It comes like a thief. Thieves take things we value at times when we’re unable to secure them—either we’re asleep or away, but we can’t keep them safe. 43 … Know this, Jesus said, that if the master of the house had known in what part of the night the thief was coming, he would have stayed awake and would not have let his house be broken into. 44 Therefore you also must be ready, for the Son of Man is coming at an hour you do not expect (Mat.24:43-44). So, Jesus used this image (Luk.12:39-40; Rev.3:3). Paul used it (1Th. 5:2). Now Peter is using it. When Jesus returns, we need to be ready! The whole cosmos will come under judgment: 10 … and then the heavens will pass away with a roar—like that of a mighty fire—and the heavenly bodies will be burned up and dissolved, and the earth and the works that are done on it will be exposed. God will see all that is done on the earth, and He’ll judge it, meticulously. We need never doubt this fact! The flood (5-6) and every other disaster in human history (cf. Luk.13:4-5) all point to it—even the accidental disasters. Jesus Himself clarified this point. When He was told of some Galileans who’d been brutally treated by Herod, He said: 2 … Do you think that these Galileans were worse sinners than all the other Galileans, because they suffered in this way? 3 No, I tell you; but unless you repent, you will all likewise perish. 4 Or those eighteen on whom the tower in Siloam fell and killed them: do you think that they were worse offenders than all the others who lived in Jerusalem? 5 No, I tell you: but unless you repent, you will all likewise perish (Luk.13:2-5). So, what does this mean for us?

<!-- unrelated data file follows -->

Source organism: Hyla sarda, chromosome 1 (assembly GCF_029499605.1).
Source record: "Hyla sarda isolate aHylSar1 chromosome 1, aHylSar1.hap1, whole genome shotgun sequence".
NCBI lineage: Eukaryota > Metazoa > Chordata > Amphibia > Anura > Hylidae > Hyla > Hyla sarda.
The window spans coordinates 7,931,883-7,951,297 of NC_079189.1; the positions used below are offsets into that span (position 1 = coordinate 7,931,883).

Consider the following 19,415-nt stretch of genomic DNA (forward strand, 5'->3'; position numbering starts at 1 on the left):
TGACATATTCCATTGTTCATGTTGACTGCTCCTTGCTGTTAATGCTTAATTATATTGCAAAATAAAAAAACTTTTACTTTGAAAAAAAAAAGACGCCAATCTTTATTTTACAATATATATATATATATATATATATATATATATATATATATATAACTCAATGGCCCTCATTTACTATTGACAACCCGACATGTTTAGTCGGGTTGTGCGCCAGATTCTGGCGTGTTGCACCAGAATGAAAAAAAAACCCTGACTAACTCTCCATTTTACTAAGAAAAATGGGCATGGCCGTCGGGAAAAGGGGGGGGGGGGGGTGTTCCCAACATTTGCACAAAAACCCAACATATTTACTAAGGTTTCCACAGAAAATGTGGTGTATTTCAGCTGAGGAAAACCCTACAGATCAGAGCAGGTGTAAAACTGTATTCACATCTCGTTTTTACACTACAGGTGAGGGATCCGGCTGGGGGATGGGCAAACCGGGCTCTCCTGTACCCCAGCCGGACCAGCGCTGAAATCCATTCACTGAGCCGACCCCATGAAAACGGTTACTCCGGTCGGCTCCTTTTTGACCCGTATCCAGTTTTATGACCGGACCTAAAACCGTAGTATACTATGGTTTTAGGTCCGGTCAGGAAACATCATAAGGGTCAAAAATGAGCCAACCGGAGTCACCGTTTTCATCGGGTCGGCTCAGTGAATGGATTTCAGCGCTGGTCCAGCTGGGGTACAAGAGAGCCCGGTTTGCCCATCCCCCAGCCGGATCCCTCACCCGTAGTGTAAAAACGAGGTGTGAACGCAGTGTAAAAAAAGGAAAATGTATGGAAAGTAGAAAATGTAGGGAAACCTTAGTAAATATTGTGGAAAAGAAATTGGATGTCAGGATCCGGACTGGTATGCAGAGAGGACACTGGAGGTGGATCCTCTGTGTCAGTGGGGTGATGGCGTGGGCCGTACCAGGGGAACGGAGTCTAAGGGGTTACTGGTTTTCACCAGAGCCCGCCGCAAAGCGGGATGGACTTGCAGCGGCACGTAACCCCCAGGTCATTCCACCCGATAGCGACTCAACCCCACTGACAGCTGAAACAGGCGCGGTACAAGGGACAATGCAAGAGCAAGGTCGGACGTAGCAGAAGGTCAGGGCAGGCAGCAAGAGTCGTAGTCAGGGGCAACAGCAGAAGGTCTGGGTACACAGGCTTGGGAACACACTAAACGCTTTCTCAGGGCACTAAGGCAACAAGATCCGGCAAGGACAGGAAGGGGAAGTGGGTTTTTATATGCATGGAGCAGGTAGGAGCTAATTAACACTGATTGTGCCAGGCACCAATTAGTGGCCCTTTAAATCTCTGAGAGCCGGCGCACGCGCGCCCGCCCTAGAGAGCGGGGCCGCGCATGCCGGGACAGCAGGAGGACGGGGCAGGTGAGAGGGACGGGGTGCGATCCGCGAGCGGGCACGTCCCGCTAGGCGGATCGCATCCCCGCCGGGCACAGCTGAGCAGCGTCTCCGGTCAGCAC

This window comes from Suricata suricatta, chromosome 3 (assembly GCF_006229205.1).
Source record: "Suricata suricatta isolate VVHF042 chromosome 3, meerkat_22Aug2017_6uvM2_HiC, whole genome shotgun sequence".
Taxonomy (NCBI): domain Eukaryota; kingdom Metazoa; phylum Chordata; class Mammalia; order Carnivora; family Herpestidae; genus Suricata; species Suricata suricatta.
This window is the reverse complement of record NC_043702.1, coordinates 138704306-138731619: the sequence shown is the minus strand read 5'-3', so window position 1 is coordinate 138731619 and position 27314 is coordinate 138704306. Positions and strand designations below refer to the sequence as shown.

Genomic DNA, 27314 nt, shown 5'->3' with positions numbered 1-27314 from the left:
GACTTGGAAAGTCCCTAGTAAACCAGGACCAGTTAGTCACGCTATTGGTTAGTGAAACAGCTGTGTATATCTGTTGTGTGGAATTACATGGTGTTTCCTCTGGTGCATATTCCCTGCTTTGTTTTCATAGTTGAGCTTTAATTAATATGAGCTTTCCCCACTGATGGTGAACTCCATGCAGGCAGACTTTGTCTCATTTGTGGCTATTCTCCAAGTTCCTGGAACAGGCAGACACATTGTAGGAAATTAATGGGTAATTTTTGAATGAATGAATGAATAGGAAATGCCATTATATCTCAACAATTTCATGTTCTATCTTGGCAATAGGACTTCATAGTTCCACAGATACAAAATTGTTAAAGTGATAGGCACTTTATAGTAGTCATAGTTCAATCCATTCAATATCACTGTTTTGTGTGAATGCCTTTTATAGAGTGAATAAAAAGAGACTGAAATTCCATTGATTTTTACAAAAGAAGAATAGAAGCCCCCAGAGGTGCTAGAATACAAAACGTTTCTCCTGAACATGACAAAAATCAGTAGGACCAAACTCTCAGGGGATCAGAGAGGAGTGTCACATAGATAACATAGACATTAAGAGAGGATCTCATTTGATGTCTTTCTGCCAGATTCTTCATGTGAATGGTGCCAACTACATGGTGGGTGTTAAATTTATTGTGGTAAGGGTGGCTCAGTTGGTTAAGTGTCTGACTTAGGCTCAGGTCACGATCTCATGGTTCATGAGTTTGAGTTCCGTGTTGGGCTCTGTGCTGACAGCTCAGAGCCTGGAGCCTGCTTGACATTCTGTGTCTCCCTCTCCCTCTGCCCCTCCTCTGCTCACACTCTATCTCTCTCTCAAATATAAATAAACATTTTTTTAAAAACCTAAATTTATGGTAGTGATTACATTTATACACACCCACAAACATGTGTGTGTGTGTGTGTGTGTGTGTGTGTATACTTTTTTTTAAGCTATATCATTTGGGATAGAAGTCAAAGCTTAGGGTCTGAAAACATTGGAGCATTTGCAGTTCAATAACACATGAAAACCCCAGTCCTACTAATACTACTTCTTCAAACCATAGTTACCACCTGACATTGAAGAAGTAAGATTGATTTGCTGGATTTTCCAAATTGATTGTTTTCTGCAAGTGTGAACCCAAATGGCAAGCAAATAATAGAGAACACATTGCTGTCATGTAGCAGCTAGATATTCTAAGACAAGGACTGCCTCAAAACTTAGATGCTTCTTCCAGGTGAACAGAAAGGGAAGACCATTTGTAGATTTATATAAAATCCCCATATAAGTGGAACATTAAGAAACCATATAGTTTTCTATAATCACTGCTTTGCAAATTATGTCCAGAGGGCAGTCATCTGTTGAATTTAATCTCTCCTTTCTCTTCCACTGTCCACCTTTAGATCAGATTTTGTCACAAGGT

The Charge for Those On the Way – 11-15a
Peter tells us specifically what it means. And he tells us precisely how we should respond. 11 Since all these things are thus to be dissolved, what sort of people ought you to be in lives of holiness and godliness, 12 waiting for and hastening the coming of the day of God, because of which the heavens will be set on fire and dissolved, and the heavenly bodies will melt as they burn! The beginning of v.11 and the end of v.12 make the same point: reference to the coming judgment surrounds and sets the context for his probing question: what sort of people ought you to be in lives of holiness and godliness? How should we live since we know our world is going to dissolve in flames? What sort of people ought we to be when, 13 … according to his promise, we are waiting for new heavens and a new earth in which righteousness dwells? How should we live, knowing we’re destined not for judgment and destruction, but for eternal life with Christ in a holy and godly and righteous world?
Peter again gives us the answer. 14 Therefore, beloved, since you are waiting for these, be diligent to be found by him without spot or blemish, and at peace. 15 And count the patience of our Lord as salvation…. In 1Pe.1:18-19 we read that (we) were ransomed… with the precious blood of Christ, like that of a lamb without blemish or spot. Then in 2Pe.2:13 we see that (the false teachers) are blots and blemishes at their feasts—same words. Now here we’re told to cling (diligently) to the cleansing blood of Christ and not the (deceptive) words and ways of (the false teachers)—to live now as though they we’re in Christ and will live forever with Him. Live as though God is actually telling us the truth—that His patience is merciful, not mindless! And it’s aimed at our salvation, not our suffering.